Three tips to coach and mentor junior employees

Over the past few years, I’ve been working with teams and also had the privilege of managing people. Even though it was fairly hard at the start and I made a lot of mistakes, I also learned a lot and found ways to teach, coach, and mentor my team members.

I love coaching, mentoring, and sharing knowledge whenever I can. I’ve done this more formally, with my direct reports and interns, but also more informally to those around me seeking advice. If you are in a position to share knowledge – and you don’t need to be managing people or have decades of experience – just share your bits and let others benefit from it. I encourage you to do so and give back whenever you can.

Below, you can find a few three tips to coach and mentor junior employees and help with sharing the knowledge, especially when they’re at the start of their careers.


Chair pose2
An office outfit that I can’t wait to wear.

Three tips to coach and mentor junior employees:


Truly coach them – Don’t give the answers. It’s tempting, but coaching is invaluable. Ask questions, probe them, check in with them but let them do the hard work on their own. This is truly the only way to learn in my opinion. Also, if they ever ask something that they can Google, you need to set the record straight. Rule #1 is to never ask something that you can Google. I never shy from telling this to the people around me. I am the first to want to share my knowledge and help others but I don’t have time to waste. This has to be clear from the beginning and while it may sound harsh, it’s what will help build strong performers.


Push them to do better than they think – It might feel hard to push your team over the edge of what they think they are capable of, but I truly believe that as a manager it is your duty to empower people to achieve more than they ever thought they are able to do. And even more so with junior people. I think there is a tricky balance here and you need to make sure you are also there to have their back or support with knowledge where needed, so they don’t feel alone, but give them enough autonomy to succeed on their own; even though you are in the shadows. It’s so rewarding to see them realise what they’ve done, especially when they did not believe that they could!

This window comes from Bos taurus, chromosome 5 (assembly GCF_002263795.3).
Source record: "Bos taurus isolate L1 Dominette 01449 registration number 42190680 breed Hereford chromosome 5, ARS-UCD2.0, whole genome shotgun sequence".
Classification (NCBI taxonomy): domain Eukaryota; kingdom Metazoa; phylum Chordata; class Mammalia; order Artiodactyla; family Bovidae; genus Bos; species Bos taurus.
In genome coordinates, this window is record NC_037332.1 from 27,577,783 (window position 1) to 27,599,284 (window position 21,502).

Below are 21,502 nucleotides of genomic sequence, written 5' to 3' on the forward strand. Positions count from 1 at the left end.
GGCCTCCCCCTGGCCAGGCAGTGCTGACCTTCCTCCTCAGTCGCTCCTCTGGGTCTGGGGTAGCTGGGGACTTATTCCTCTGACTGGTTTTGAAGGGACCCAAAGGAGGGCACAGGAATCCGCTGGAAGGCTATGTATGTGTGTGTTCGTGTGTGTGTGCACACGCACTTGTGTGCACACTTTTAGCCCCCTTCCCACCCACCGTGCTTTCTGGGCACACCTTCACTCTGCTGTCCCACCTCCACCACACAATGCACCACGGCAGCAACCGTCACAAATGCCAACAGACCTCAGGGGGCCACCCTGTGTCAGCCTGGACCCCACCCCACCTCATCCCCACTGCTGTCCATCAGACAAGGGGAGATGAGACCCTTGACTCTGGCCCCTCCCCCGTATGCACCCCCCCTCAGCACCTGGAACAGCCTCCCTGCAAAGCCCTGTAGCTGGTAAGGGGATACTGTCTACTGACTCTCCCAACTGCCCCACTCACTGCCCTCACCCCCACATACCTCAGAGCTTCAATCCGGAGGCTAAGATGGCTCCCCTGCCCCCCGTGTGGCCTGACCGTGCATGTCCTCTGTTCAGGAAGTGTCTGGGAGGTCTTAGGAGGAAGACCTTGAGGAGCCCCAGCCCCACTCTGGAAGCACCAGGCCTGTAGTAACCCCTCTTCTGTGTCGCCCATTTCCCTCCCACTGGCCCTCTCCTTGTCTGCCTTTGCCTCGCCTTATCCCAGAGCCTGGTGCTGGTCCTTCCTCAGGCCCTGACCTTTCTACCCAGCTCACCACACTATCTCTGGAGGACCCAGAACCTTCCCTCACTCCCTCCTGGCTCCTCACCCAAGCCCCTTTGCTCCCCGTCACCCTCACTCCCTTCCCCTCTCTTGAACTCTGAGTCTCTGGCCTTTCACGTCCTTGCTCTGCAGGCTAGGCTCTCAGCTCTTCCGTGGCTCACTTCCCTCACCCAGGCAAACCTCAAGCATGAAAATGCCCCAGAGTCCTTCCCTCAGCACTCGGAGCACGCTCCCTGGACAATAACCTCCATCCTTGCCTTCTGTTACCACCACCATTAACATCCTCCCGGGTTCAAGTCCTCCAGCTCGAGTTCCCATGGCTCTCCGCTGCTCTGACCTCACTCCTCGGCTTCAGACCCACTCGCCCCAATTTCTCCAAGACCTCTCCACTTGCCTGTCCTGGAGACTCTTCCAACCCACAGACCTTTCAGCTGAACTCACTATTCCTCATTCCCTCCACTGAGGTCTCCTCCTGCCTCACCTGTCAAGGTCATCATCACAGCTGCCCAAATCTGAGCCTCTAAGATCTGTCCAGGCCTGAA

Help lay their career’s foundation – You most likely want to coach your team members into strong performers and unlocking their potential. Often, I focus on teaching the skills that lay the foundations for their careers and help them throughout. If it’s the case of an intern and I know they will be with me just for a short time, I like to make sure they can take away at least one lifelong career learning that is going to be useful again and again. This, for example, can be a problem-solving mindset, the importance of networking, or communicating effectively. The point is not for them to master these skills so quickly but simply to start building that foundation.


What are your tips for coaching junior employees? Anything to add?


  1. I think the first rule is SOOOOO important and underrated. The power of guiding someone rather than telling them something they can find on google is truly powerful!

    1. Definitely! I think there is a place for both of them but choosing wisely which situations require coaching are going to help them grow and also strengthen your relationship with them.

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